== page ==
• Resolution May Be In Sight On California's Meal and Rest Break Issues
  • May 3, 2006 | Author: Helene J. Wasserman
  • Law Firm: Ford & Harrison LLP - Los Angeles Office
  • On February 22, 2006, the California Supreme Court agreed to review one of the most hard-fought issues affecting California employers - are the monies owed to employees for missed meal and rest breaks considered "wages" and governed by a three-year statute of limitations, or are they "penalties" subject to a one-year statute of limitations? The California Supreme Court accepted review of this issue in the case of Murphy v. Kenneth Cole Productions.

    In Murphy, the California Court of Appeal ruled that the monies owed to employees for missed meal and rest breaks are "penalties," and, thus, subject to a one-year statute of limitations. Prior to the decision in Murphy, a federal court in California held that the three-year statute of limitations governing wages was the applicable limitations period. Since Murphy was decided other appellate courts have weighed in, some agreeing with Murphy, while others have agreed with the earlier federal court decision.

    In granting review, California Supreme Court has indicated that it seeks to have the following questions addressed by the litigants: (1) Is a claim under Labor Code section 226.7 for the required payment of "one additional hour of pay at the employee's regular rate of compensation for each day that an employer fails to provide mandatory meal or rest periods to an employee" governed by the three-year statute of limitations for a claim for compensation (Code Civ. Proc . § 338) or the one-year statute of limitations for a claim for payment of a penalty (Code Civ. Proc. § 340)? (2) When an employee obtains an award on such a wage claim in an administrative proceeding and the employee seeks de novo review in superior court, can the employee pursue additional wage claims not presented in the administrative proceeding? Hopefully, this issue will be resolved by the California Supreme Court, once and for all.

    The issue of whether the monies owed to employees who missed their meal and/or rest breaks is a "penalty" or a "wage" is probably the biggest issue currently before our Labor Commissioner. The amount of money owed to an employee is based on an hour of the employee's wages, so the California Labor Commissioner, historically, and since the enactment of these provisions in 2000, considered the payment as "wages," with a three-year statute of limitations. Further, as a claim for "wages," California attorneys have fashioned other claims (such as claims for violation of the California Business and Professions Code for "unfair business practices") that have a four-year statute of limitations.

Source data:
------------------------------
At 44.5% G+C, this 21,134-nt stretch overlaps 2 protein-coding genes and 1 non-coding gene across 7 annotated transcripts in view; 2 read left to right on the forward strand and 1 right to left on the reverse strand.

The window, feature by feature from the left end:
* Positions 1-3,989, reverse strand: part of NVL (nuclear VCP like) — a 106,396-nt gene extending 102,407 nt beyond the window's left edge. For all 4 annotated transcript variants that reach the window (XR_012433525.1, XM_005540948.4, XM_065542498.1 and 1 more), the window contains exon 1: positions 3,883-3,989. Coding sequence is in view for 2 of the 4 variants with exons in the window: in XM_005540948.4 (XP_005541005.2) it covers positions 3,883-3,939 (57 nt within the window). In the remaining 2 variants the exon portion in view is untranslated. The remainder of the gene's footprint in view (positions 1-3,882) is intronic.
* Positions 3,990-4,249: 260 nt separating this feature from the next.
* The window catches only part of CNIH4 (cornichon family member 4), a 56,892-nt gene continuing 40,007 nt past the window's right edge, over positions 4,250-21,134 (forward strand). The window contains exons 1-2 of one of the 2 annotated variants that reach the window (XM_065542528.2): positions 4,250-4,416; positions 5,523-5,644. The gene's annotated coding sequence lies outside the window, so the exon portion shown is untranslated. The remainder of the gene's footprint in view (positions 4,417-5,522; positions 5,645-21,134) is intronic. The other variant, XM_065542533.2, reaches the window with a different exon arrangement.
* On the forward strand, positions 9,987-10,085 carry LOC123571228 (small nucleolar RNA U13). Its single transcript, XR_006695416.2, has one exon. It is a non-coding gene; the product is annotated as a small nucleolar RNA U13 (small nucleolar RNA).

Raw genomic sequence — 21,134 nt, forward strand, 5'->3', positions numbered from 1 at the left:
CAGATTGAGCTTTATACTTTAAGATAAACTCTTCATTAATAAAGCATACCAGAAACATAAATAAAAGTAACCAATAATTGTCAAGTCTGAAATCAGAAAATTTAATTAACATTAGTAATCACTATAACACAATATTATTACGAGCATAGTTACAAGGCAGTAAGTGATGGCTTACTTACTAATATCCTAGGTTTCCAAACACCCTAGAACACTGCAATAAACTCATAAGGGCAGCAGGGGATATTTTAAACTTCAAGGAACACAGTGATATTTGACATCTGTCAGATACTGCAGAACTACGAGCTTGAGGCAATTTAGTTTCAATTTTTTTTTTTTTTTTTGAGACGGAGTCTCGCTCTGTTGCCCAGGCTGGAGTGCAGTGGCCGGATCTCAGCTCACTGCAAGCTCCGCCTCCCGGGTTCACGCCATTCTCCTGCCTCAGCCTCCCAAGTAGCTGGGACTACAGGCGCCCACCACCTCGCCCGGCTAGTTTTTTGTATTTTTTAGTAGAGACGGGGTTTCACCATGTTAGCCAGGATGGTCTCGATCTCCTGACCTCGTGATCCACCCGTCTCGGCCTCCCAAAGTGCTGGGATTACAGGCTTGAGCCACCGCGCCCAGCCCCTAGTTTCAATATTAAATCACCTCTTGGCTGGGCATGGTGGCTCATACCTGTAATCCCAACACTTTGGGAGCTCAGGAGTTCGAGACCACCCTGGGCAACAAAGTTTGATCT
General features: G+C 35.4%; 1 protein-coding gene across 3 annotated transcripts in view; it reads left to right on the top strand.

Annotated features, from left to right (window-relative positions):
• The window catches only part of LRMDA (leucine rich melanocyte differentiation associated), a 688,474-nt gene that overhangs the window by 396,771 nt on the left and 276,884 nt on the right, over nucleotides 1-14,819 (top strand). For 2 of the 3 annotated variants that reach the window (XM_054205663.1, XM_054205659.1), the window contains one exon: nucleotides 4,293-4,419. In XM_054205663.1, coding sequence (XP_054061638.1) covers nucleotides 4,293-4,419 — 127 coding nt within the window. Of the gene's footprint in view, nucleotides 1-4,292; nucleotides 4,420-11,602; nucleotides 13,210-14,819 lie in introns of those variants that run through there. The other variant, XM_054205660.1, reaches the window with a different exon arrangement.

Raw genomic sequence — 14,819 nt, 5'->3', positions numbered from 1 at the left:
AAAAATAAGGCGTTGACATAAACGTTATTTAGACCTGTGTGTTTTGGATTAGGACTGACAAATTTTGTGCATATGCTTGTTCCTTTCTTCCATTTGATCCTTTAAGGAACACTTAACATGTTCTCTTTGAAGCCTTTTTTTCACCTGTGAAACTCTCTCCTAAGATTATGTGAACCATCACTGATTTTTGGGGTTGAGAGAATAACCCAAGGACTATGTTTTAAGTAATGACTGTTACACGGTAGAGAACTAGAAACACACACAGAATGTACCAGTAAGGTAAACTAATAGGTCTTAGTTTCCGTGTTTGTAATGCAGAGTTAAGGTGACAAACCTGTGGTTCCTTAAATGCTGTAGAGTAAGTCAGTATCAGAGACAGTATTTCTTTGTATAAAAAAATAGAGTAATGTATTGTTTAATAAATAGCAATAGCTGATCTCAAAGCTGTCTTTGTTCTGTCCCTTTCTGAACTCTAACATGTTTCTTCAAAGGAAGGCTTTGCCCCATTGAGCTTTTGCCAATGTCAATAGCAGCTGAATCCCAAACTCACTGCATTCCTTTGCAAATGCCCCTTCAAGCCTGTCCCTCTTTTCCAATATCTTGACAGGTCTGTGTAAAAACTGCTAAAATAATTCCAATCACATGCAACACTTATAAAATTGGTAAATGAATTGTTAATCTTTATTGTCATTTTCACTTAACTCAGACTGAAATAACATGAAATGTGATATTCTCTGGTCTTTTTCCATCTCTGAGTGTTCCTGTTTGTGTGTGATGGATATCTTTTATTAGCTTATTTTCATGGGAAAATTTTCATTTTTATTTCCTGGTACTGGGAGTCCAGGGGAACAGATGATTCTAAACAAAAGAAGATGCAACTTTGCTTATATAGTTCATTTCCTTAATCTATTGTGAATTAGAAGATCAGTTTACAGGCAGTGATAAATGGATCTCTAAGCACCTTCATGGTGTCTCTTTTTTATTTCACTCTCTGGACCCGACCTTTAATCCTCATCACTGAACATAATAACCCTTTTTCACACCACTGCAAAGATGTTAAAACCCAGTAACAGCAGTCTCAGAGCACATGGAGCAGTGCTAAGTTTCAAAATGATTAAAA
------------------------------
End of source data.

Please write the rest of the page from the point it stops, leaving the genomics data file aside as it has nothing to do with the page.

At the end of 2004, Governor Schwarzenneger proposed "emergency" regulations to provide employers with some relief in this regard. Those regulations eased the burden of providing meal periods by allowing employers (and employees, for that matter) more flexibility in scheduling meal periods (and in waiving them all together). The regulations were immediately withdrawn due to heated scrutiny. Most opponents of the regulations asserted that there was nothing "urgent" about them and that any changes of this sort need to go through the full administrative process. Thus, the status quo remained.

    The required administrative process proceeded through the entire year of 2005 until early 2006. The agency charged with drafting and proposing regulations went through multiple versions of regulations and revisions, and there were public hearings throughout California between January and July. The deadline for the regulations to be signed, and then implemented, was early January 2006. That date passed with no regulations being implemented. Hence, if any regulations on this issue are to be enacted, the entire regulatory process will need to recommence.

    Meanwhile, the matter of whether the monies owed are a "penalty" or a "wage" recently came before the Labor Commissioner, as it has in the past. This time, however, the Labor Commissioner "changed her mind," and ruled that the monies owed are penalties and not wages. While this "decision" has some precedential value in matters pending before the Labor Commissioner, it has no precedential value in the courts. That is why final judicial determination on this issue is so vital.